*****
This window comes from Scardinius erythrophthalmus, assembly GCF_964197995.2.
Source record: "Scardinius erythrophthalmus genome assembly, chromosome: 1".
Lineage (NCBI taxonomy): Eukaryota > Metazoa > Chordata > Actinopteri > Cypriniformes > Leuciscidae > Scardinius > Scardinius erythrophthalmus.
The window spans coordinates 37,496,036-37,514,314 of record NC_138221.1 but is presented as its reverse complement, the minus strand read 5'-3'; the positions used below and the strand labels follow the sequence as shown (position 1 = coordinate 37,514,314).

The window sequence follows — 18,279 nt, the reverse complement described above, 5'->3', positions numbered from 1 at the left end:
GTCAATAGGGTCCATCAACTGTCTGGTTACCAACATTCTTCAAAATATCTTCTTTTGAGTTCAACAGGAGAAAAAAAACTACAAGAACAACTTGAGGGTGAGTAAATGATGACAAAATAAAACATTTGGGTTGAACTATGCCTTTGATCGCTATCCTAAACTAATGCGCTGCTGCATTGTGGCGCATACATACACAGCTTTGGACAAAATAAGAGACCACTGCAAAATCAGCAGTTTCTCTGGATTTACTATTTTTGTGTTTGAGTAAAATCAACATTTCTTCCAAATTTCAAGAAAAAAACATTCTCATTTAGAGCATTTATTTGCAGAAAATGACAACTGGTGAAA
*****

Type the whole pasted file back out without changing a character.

This window comes from Scardinius erythrophthalmus, assembly GCF_964197995.2.
Source record: "Scardinius erythrophthalmus genome assembly, chromosome: 1".
Lineage (NCBI taxonomy): Eukaryota > Metazoa > Chordata > Actinopteri > Cypriniformes > Leuciscidae > Scardinius > Scardinius erythrophthalmus.
The window spans coordinates 37,496,036-37,514,314 of record NC_138221.1 but is presented as its reverse complement, the minus strand read 5'-3'; the positions used below and the strand labels follow the sequence as shown (position 1 = coordinate 37,514,314).

The window sequence follows — 18,279 nt, the reverse complement described above, 5'->3', positions numbered from 1 at the left end:
GTCAATAGGGTCCATCAACTGTCTGGTTACCAACATTCTTCAAAATATCTTCTTTTGAGTTCAACAGGAGAAAAAAAACTACAAGAACAACTTGAGGGTGAGTAAATGATGACAAAATAAAACATTTGGGTTGAACTATGCCTTTGATCGCTATCCTAAACTAATGCGCTGCTGCATTGTGGCGCATACATACACAGCTTTGGACAAAATAAGAGACCACTGCAAAATCAGCAGTTTCTCTGGATTTACTATTTTTGTGTTTGAGTAAAATCAACATTTCTTCCAAATTTCAAGAAAAAAACATTCTCATTTAGAGCATTTATTTGCAGAAAATGACAACTGGTGAAA